Istanbul's Taksim Square, Gezi Park get a facelift

Workers planted the first trees in the square on Monday.
Workers planted the first trees in the square on Monday.

Istanbul's iconic Taksim Square will get a makeover with a project to close it to traffic and add more green spaces. Workers planted the first tree in a corner of the square on Monday, two years after an environmental protest against cutting down the trees in Gezi Park, adjacent to the square, erupted into violent riots.

The first out of 58 trees to dot the square was a plane tree planted in front of the Atatürk Culture Center, a historic building overlooking the square. Five other trees were planted on a corner of Gezi Park. Twenty more plane trees, 18 oak trees, 14 magnolia trees and five lime trees will soon join the lone tree.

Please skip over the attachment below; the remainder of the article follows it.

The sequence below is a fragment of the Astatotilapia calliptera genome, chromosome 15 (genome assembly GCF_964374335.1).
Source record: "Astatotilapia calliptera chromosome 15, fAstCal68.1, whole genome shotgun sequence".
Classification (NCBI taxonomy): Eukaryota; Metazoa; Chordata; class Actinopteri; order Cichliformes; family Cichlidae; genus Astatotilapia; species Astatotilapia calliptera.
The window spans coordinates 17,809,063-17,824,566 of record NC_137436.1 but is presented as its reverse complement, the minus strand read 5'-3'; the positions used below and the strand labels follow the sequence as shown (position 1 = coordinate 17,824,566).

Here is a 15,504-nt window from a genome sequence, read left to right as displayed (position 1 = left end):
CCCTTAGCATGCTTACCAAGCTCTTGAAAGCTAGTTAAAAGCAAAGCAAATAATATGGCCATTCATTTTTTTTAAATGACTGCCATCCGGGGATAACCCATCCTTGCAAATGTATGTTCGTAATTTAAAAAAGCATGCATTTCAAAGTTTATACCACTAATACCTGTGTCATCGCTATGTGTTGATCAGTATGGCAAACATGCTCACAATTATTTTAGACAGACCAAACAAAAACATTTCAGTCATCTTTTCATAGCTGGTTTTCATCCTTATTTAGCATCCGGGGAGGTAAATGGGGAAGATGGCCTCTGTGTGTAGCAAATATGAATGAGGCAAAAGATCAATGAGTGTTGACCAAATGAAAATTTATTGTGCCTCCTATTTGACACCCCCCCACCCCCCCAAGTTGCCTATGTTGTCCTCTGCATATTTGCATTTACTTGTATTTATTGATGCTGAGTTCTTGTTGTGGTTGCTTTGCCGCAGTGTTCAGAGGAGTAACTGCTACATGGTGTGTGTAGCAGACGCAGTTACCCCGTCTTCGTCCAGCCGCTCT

Taksim Square was at the heart of violent riots in the summer of 2013 after an announcement of plans to rebuild an Ottoman-era garrison originally located in Gezi Park, a small park separated from the square by a set of stairs. Initially beginning as a protest to what environmental activists called plans to cull a few remaining trees in the park, rallies against redevelopment soon descended into riots exploited by terrorist groups, leading to deaths, injuries and property damage both in Istanbul and across the country in similar riots. Riots led to a delay in the project for a facelift of the square and after a lengthy legal process, a court finally approved new zoning plans to pave the way for the square's pedestrianization.

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